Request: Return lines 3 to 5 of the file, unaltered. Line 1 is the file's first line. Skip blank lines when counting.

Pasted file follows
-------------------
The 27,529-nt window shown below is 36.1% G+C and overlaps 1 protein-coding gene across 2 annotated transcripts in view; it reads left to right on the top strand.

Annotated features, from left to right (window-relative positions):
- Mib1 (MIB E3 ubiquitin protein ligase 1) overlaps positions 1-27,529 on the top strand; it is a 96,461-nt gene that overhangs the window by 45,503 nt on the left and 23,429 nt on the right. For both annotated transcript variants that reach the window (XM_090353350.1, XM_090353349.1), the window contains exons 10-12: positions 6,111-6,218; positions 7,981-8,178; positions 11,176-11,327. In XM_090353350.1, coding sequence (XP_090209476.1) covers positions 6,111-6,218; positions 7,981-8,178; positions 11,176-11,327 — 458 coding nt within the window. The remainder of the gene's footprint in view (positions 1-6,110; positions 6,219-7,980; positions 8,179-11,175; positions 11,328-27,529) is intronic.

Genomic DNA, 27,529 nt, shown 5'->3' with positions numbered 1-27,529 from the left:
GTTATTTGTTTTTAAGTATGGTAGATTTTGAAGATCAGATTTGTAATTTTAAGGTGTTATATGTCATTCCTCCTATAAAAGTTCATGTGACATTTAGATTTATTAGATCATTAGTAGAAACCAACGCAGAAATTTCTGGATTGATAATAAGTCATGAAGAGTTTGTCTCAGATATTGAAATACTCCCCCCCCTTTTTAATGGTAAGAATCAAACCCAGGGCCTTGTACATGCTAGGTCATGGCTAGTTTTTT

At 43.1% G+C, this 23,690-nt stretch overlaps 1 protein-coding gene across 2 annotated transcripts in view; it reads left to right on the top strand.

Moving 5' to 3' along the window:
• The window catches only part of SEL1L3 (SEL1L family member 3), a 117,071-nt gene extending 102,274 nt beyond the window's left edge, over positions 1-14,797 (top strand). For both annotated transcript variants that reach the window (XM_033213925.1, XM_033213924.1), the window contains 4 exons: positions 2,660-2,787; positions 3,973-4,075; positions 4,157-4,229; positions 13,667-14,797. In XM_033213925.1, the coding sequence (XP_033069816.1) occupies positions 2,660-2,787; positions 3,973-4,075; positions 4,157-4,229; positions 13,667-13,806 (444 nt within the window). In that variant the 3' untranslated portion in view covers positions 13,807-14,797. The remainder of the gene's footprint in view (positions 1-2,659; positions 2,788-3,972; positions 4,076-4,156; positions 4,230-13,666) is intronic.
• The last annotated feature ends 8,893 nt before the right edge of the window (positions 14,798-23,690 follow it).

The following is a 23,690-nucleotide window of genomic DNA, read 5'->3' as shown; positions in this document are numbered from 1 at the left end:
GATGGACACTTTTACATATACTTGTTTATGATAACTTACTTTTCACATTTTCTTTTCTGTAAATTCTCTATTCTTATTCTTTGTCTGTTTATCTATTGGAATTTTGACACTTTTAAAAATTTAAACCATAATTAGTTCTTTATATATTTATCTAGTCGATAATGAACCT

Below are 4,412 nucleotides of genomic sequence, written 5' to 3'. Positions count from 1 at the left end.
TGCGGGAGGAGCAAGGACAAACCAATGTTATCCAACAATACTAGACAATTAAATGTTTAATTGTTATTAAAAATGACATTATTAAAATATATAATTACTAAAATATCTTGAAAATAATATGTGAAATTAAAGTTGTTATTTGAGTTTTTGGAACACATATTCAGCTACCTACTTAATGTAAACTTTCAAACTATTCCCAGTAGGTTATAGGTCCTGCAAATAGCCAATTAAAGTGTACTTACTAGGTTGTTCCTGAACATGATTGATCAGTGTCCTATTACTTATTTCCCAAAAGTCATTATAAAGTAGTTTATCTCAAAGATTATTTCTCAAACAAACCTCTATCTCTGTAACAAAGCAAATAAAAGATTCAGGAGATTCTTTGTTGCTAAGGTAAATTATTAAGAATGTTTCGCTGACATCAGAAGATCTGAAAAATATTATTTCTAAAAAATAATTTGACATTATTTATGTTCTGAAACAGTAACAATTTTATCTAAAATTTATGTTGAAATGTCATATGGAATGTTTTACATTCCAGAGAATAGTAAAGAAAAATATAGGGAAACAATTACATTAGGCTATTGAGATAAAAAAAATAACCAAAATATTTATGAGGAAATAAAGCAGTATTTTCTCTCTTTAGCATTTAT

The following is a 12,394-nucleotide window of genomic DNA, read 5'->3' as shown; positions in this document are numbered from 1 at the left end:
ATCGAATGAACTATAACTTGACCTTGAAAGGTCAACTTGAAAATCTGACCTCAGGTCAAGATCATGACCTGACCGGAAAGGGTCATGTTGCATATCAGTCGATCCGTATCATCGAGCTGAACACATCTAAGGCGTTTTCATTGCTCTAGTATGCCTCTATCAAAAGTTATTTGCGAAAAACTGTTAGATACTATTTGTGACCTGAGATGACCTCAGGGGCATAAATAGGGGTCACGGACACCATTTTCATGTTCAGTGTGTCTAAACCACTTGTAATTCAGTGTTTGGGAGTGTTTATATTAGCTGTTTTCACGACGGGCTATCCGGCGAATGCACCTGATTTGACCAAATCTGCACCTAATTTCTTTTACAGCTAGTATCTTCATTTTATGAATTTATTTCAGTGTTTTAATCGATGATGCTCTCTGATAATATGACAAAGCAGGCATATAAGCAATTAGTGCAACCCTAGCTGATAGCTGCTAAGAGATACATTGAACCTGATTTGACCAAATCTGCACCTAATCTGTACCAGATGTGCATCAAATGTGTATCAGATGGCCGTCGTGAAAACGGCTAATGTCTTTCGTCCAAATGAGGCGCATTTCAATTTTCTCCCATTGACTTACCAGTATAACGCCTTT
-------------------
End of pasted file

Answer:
- Mib1 (MIB E3 ubiquitin protein ligase 1) overlaps positions 1-27,529 on the top strand; it is a 96,461-nt gene that overhangs the window by 45,503 nt on the left and 23,429 nt on the right. For both annotated transcript variants that reach the window (XM_090353350.1, XM_090353349.1), the window contains exons 10-12: positions 6,111-6,218; positions 7,981-8,178; positions 11,176-11,327. In XM_090353350.1, coding sequence (XP_090209476.1) covers positions 6,111-6,218; positions 7,981-8,178; positions 11,176-11,327 — 458 coding nt within the window. The remainder of the gene's footprint in view (positions 1-6,110; positions 6,219-7,980; positions 8,179-11,175; positions 11,328-27,529) is intronic.

Genomic DNA, 27,529 nt, shown 5'->3' with positions numbered 1-27,529 from the left:
GTTATTTGTTTTTAAGTATGGTAGATTTTGAAGATCAGATTTGTAATTTTAAGGTGTTATATGTCATTCCTCCTATAAAAGTTCATGTGACATTTAGATTTATTAGATCATTAGTAGAAACCAACGCAGAAATTTCTGGATTGATAATAAGTCATGAAGAGTTTGTCTCAGATATTGAAATACTCCCCCCCCTTTTTAATGGTAAGAATCAAACCCAGGGCCTTGTACATGCTAGGTCATGGCTAGTTTTTT